were fair, honest, and open, and we had proved it time and again. Note that it

wasn't that we weren't fair and honest all along, we just had no way of showing

it. As we won more and more support, we started to get more lead time on

requests because they had a sense of what was already on the list and what the

larger needs of the company were. They were also a lot more forgiving when we

failed at something. Transparency doesn't necessarily equate to credibility, but

it can really help you get there.

The minutes were perceived by the CEO has having real value. IT is expensive

and I think a lot of CEO's wonder if they are getting the best bang for their

buck. They get a lot of high level info via the CIO, but like most managers they

like to see what's going on in a little more detail one more level down. It

helps them assess their direct reports and they like to see how mid level

management is doing. More than once I'd be in a meeting where the CEO would

refer to something from the minutes and you could tell that having that extra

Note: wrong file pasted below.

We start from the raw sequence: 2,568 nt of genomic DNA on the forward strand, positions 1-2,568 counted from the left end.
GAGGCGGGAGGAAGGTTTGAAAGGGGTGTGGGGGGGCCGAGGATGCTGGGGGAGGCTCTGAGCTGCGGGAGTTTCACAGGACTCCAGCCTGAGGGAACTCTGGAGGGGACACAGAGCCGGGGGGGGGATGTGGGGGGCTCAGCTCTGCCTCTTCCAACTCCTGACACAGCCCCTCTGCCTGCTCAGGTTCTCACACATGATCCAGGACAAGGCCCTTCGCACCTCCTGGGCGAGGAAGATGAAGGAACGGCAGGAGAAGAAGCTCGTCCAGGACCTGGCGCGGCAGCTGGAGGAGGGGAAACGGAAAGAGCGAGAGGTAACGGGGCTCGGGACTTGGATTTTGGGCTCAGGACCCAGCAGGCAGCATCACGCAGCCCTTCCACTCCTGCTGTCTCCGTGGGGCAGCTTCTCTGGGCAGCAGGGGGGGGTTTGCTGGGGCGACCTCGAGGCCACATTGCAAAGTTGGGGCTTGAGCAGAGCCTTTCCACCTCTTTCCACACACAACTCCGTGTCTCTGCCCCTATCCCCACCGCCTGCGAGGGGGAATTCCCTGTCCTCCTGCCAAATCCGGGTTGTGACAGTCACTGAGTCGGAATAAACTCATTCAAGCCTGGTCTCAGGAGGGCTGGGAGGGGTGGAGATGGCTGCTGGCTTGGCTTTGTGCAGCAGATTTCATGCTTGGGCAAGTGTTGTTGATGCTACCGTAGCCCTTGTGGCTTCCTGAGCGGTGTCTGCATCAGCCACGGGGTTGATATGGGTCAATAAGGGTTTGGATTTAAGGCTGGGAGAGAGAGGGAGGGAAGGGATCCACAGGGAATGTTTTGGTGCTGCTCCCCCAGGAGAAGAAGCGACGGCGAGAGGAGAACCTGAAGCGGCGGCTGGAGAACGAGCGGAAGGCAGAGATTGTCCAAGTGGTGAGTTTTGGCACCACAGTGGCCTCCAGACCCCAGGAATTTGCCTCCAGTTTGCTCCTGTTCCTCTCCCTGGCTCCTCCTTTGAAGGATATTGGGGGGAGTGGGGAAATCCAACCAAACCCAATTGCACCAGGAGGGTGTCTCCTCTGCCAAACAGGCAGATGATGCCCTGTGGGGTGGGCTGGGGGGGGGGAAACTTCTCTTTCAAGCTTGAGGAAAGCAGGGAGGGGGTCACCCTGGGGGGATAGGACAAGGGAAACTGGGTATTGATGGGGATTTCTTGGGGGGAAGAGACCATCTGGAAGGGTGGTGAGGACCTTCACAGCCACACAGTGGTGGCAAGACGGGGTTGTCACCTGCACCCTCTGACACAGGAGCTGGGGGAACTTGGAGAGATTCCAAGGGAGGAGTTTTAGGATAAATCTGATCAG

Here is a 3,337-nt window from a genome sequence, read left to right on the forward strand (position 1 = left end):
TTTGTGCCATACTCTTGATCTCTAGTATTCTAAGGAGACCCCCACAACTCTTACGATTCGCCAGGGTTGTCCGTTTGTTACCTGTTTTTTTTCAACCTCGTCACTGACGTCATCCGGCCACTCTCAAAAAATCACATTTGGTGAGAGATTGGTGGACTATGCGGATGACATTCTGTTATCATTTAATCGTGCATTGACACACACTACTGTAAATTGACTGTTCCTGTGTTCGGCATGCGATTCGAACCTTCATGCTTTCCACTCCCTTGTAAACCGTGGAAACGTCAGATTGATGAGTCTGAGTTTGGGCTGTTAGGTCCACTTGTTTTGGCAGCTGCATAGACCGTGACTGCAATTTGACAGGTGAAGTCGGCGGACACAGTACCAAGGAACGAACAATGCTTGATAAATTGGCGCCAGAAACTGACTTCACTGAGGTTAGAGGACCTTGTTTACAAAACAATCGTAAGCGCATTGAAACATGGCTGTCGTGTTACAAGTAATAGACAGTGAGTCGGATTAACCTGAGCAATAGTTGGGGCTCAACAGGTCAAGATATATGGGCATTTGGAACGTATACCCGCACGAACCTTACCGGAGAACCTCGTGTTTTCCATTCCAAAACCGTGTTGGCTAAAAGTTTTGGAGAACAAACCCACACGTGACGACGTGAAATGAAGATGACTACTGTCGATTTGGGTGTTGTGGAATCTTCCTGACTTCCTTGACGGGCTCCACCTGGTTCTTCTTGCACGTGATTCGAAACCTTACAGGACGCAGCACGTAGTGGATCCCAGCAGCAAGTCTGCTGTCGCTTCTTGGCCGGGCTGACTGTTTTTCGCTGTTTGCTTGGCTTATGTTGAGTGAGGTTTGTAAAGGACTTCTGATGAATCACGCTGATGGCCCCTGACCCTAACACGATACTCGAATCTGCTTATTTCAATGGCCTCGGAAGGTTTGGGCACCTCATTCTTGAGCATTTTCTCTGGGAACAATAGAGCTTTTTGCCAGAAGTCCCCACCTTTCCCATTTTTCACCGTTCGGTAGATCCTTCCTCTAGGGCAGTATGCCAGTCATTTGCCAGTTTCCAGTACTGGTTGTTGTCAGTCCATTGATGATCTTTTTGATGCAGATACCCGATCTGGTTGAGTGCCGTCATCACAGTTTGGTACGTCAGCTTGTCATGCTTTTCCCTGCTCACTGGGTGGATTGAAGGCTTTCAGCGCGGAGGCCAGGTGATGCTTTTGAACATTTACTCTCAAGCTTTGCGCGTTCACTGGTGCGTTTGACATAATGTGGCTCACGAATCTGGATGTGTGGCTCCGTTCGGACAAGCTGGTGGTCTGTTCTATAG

bit of knowledge was empowering.

Would this system work everyone? I can't say that, having only tried it in

one place, and it does take some backing from higher up to be effective. But

rather than try to replicate the formula, think about whether you're

sufficiently transparent to the rest of the business. The two reasons I see

people avoid transparency is not wanting to admit any mistake publicly if they

can avoid it, and thinking no one cares beyond their manager. I disagree with

both, but it can be a hard step to take - more so in some cultures than others.

You might be surprised by how many people would like to know what you're working

on, what kind of challenges you face, what caused the server outage, etc. Just

keep it simple, make it as analog as possible, and be consistent. A simple blog

of what your team is doing and why might be a just as effective and require a

lot less effort.

I blog once a week or so at

http://blogs.sqlservercentral.com/blogs/andy_warren/default.aspx about

SQLServer, SQL user groups, and related topics. I hope you'll visit and comment



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4.75 (44)